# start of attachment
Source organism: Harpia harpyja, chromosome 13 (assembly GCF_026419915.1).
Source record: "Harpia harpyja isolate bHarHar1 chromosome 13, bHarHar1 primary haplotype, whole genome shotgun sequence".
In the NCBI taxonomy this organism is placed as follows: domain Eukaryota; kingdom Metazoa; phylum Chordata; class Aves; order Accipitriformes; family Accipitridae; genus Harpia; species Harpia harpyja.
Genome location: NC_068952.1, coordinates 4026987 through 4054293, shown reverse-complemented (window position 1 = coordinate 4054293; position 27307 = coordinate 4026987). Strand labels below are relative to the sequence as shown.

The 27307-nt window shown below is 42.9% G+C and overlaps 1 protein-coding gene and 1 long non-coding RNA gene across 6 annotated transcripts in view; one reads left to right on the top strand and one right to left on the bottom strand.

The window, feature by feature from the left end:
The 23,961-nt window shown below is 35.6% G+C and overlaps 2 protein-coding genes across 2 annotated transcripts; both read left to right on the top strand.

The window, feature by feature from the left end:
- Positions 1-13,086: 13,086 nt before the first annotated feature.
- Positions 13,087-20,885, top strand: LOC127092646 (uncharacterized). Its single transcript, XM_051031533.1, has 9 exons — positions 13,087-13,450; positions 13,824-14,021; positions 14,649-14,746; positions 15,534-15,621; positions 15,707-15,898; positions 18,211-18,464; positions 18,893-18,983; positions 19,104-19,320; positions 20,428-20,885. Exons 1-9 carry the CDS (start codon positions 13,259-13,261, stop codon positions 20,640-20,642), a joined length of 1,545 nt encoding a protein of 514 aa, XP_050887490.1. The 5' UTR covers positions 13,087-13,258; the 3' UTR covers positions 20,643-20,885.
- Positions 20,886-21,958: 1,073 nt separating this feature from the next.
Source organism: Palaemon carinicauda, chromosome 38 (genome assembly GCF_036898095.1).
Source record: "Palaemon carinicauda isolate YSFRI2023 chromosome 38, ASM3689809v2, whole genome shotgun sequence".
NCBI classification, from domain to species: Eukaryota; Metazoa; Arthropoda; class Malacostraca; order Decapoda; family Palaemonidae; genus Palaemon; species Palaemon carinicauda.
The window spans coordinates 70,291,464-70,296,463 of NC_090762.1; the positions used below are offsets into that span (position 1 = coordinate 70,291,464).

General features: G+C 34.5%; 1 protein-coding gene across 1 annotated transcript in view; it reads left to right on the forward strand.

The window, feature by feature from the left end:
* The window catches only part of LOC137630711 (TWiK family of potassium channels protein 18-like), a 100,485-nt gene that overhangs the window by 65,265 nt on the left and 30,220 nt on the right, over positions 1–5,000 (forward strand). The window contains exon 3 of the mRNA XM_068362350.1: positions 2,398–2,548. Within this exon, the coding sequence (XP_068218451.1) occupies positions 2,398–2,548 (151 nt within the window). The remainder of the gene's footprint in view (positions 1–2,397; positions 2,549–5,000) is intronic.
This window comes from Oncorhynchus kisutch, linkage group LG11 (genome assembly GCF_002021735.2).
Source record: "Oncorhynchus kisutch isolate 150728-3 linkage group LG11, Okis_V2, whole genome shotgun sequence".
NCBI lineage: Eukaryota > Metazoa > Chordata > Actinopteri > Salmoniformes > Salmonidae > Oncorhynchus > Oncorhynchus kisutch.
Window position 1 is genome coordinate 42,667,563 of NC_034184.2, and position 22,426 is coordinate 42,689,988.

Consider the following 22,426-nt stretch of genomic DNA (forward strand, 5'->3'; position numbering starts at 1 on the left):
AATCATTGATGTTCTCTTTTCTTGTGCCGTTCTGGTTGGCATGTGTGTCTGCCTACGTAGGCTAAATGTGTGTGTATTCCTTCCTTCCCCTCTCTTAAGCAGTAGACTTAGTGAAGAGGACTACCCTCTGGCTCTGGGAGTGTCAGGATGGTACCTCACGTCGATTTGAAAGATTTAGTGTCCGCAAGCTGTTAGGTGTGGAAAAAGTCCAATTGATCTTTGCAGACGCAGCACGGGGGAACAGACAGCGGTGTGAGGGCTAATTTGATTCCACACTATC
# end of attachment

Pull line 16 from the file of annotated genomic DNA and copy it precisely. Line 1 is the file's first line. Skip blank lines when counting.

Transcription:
General features: G+C 34.5%; 1 protein-coding gene across 1 annotated transcript in view; it reads left to right on the forward strand.